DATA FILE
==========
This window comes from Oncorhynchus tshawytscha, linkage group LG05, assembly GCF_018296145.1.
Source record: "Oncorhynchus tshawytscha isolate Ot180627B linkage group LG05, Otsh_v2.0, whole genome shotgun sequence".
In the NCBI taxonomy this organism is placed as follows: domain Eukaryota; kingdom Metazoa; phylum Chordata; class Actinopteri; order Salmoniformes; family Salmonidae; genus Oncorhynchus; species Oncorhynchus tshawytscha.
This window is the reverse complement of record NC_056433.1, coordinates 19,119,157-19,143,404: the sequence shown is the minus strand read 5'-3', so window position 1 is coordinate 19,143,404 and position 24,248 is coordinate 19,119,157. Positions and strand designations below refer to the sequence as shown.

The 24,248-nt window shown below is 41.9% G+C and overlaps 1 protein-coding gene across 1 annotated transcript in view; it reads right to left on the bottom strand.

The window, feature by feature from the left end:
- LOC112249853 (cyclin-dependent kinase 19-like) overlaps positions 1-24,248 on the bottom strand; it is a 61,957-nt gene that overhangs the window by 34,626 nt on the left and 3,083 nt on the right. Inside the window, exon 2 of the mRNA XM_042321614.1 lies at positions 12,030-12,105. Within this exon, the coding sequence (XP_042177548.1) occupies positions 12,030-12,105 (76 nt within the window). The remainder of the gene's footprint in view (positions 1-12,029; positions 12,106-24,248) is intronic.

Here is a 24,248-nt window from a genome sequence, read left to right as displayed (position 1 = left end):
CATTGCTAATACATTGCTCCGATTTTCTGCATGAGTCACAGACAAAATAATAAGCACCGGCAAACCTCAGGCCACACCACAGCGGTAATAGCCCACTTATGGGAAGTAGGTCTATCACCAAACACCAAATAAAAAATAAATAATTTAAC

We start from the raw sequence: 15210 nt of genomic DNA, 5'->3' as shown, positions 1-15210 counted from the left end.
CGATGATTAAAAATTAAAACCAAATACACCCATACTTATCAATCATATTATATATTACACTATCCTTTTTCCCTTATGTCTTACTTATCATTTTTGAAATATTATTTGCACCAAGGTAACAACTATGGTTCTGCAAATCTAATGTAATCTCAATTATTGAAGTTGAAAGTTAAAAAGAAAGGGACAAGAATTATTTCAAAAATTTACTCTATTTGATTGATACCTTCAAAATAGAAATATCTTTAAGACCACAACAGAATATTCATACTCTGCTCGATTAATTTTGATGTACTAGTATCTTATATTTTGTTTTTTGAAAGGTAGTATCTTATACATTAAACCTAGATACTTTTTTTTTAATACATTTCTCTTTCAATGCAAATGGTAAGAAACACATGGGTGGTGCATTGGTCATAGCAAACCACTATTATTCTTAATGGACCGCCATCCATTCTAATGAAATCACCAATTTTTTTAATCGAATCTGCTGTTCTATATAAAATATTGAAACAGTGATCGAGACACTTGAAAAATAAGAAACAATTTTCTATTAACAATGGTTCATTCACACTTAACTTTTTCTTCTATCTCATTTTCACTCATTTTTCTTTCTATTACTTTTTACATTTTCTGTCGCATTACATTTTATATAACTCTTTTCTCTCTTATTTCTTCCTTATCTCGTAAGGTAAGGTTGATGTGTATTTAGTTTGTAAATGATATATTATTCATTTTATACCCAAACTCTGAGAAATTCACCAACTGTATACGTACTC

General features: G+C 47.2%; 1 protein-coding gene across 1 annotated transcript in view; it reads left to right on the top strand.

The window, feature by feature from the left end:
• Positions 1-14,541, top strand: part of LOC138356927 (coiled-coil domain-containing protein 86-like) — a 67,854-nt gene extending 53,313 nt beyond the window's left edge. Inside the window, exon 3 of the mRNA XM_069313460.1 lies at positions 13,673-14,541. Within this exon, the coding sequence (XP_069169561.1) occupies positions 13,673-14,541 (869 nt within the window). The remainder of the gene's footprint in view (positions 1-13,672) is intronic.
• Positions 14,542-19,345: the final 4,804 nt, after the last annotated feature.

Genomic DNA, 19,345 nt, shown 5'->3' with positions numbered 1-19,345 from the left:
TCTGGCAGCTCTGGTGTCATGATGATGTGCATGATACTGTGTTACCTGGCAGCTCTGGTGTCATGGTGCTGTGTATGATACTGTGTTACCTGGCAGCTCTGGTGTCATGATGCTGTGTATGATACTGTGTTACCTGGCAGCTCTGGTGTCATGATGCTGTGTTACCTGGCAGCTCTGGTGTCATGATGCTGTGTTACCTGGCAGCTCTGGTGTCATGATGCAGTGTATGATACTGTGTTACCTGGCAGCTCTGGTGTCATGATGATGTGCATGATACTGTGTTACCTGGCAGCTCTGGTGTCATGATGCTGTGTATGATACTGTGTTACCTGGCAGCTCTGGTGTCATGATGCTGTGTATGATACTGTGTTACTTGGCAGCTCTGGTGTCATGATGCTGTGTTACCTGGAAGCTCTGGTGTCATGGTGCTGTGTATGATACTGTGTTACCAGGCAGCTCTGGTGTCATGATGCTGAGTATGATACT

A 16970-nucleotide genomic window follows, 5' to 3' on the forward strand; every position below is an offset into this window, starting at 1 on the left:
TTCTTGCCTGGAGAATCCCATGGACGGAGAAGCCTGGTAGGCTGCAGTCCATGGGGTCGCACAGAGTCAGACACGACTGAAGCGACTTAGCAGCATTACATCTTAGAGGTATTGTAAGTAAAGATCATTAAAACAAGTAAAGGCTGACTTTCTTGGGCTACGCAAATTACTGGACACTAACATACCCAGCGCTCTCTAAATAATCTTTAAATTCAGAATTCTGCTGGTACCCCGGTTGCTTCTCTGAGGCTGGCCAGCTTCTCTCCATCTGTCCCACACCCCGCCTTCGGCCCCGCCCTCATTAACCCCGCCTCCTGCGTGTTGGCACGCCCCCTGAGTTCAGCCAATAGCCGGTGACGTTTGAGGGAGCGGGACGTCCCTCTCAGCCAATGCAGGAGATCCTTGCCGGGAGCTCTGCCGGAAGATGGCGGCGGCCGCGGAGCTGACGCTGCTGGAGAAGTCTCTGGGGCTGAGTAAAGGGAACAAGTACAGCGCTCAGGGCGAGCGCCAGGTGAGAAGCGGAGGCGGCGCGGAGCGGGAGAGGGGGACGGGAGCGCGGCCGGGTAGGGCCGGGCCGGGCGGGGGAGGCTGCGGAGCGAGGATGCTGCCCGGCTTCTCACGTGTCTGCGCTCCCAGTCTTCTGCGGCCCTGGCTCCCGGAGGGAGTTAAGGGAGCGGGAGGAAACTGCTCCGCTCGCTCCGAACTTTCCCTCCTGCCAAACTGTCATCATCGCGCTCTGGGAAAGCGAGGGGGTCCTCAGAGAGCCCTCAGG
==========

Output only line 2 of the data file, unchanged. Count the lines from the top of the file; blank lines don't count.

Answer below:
Source record: "Oncorhynchus tshawytscha isolate Ot180627B linkage group LG05, Otsh_v2.0, whole genome shotgun sequence".